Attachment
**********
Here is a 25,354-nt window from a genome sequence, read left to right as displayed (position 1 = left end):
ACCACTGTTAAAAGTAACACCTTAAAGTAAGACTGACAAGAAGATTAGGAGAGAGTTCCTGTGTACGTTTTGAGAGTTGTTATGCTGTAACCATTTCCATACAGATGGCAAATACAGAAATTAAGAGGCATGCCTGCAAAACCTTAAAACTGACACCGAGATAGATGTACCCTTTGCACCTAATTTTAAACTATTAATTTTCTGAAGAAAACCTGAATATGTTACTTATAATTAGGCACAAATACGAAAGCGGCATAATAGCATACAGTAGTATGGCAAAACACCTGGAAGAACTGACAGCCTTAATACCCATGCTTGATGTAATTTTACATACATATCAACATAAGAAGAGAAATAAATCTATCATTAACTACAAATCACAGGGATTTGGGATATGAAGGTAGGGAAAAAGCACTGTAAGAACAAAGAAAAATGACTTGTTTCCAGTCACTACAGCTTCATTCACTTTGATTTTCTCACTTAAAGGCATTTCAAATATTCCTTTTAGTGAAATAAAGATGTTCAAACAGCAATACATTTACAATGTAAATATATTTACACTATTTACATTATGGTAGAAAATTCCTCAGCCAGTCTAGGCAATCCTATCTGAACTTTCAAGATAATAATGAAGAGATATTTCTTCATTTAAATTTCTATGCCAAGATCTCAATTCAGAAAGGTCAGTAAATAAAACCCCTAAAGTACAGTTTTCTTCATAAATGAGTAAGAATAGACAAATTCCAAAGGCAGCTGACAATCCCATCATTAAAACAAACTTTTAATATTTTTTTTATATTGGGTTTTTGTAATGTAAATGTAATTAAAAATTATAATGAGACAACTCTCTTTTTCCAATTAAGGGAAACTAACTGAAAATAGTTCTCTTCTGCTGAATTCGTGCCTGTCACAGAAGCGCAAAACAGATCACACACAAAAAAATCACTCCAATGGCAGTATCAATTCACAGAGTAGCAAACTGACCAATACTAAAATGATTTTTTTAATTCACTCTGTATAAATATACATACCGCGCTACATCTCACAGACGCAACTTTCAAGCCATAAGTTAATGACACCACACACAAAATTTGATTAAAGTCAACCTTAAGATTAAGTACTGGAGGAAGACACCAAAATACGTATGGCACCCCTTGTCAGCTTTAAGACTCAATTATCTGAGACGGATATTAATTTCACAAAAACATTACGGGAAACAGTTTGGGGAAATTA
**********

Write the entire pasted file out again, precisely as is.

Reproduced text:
Here is a 25,354-nt window from a genome sequence, read left to right as displayed (position 1 = left end):
ACCACTGTTAAAAGTAACACCTTAAAGTAAGACTGACAAGAAGATTAGGAGAGAGTTCCTGTGTACGTTTTGAGAGTTGTTATGCTGTAACCATTTCCATACAGATGGCAAATACAGAAATTAAGAGGCATGCCTGCAAAACCTTAAAACTGACACCGAGATAGATGTACCCTTTGCACCTAATTTTAAACTATTAATTTTCTGAAGAAAACCTGAATATGTTACTTATAATTAGGCACAAATACGAAAGCGGCATAATAGCATACAGTAGTATGGCAAAACACCTGGAAGAACTGACAGCCTTAATACCCATGCTTGATGTAATTTTACATACATATCAACATAAGAAGAGAAATAAATCTATCATTAACTACAAATCACAGGGATTTGGGATATGAAGGTAGGGAAAAAGCACTGTAAGAACAAAGAAAAATGACTTGTTTCCAGTCACTACAGCTTCATTCACTTTGATTTTCTCACTTAAAGGCATTTCAAATATTCCTTTTAGTGAAATAAAGATGTTCAAACAGCAATACATTTACAATGTAAATATATTTACACTATTTACATTATGGTAGAAAATTCCTCAGCCAGTCTAGGCAATCCTATCTGAACTTTCAAGATAATAATGAAGAGATATTTCTTCATTTAAATTTCTATGCCAAGATCTCAATTCAGAAAGGTCAGTAAATAAAACCCCTAAAGTACAGTTTTCTTCATAAATGAGTAAGAATAGACAAATTCCAAAGGCAGCTGACAATCCCATCATTAAAACAAACTTTTAATATTTTTTTTATATTGGGTTTTTGTAATGTAAATGTAATTAAAAATTATAATGAGACAACTCTCTTTTTCCAATTAAGGGAAACTAACTGAAAATAGTTCTCTTCTGCTGAATTCGTGCCTGTCACAGAAGCGCAAAACAGATCACACACAAAAAAATCACTCCAATGGCAGTATCAATTCACAGAGTAGCAAACTGACCAATACTAAAATGATTTTTTTAATTCACTCTGTATAAATATACATACCGCGCTACATCTCACAGACGCAACTTTCAAGCCATAAGTTAATGACACCACACACAAAATTTGATTAAAGTCAACCTTAAGATTAAGTACTGGAGGAAGACACCAAAATACGTATGGCACCCCTTGTCAGCTTTAAGACTCAATTATCTGAGACGGATATTAATTTCACAAAAACATTACGGGAAACAGTTTGGGGAAATTA